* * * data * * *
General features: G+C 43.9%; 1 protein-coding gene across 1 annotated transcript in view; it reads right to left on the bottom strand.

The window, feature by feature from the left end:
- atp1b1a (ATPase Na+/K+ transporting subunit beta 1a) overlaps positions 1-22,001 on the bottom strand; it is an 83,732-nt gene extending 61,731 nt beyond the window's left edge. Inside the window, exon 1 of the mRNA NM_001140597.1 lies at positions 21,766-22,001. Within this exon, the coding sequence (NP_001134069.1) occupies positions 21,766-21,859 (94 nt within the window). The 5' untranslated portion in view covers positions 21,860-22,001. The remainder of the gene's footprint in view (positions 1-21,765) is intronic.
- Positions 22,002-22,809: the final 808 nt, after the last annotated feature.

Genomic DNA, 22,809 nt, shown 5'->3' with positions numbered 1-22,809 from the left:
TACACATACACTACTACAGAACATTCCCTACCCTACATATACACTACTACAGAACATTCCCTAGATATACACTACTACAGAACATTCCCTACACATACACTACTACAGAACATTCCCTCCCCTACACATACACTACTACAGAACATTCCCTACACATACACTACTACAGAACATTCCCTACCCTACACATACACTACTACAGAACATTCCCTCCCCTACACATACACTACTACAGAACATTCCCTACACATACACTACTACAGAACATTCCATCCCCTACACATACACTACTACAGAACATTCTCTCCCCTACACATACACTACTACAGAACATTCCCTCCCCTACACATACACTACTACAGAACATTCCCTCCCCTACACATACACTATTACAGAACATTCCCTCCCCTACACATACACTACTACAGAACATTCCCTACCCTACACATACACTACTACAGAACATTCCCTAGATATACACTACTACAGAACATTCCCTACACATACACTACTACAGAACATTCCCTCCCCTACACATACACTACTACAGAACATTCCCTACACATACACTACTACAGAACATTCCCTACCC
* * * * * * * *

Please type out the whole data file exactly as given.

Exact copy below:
General features: G+C 43.9%; 1 protein-coding gene across 1 annotated transcript in view; it reads right to left on the bottom strand.

The window, feature by feature from the left end:
- atp1b1a (ATPase Na+/K+ transporting subunit beta 1a) overlaps positions 1-22,001 on the bottom strand; it is an 83,732-nt gene extending 61,731 nt beyond the window's left edge. Inside the window, exon 1 of the mRNA NM_001140597.1 lies at positions 21,766-22,001. Within this exon, the coding sequence (NP_001134069.1) occupies positions 21,766-21,859 (94 nt within the window). The 5' untranslated portion in view covers positions 21,860-22,001. The remainder of the gene's footprint in view (positions 1-21,765) is intronic.
- Positions 22,002-22,809: the final 808 nt, after the last annotated feature.

Genomic DNA, 22,809 nt, shown 5'->3' with positions numbered 1-22,809 from the left:
TACACATACACTACTACAGAACATTCCCTACCCTACATATACACTACTACAGAACATTCCCTAGATATACACTACTACAGAACATTCCCTACACATACACTACTACAGAACATTCCCTCCCCTACACATACACTACTACAGAACATTCCCTACACATACACTACTACAGAACATTCCCTACCCTACACATACACTACTACAGAACATTCCCTCCCCTACACATACACTACTACAGAACATTCCCTACACATACACTACTACAGAACATTCCATCCCCTACACATACACTACTACAGAACATTCTCTCCCCTACACATACACTACTACAGAACATTCCCTCCCCTACACATACACTACTACAGAACATTCCCTCCCCTACACATACACTATTACAGAACATTCCCTCCCCTACACATACACTACTACAGAACATTCCCTACCCTACACATACACTACTACAGAACATTCCCTAGATATACACTACTACAGAACATTCCCTACACATACACTACTACAGAACATTCCCTCCCCTACACATACACTACTACAGAACATTCCCTACACATACACTACTACAGAACATTCCCTACCC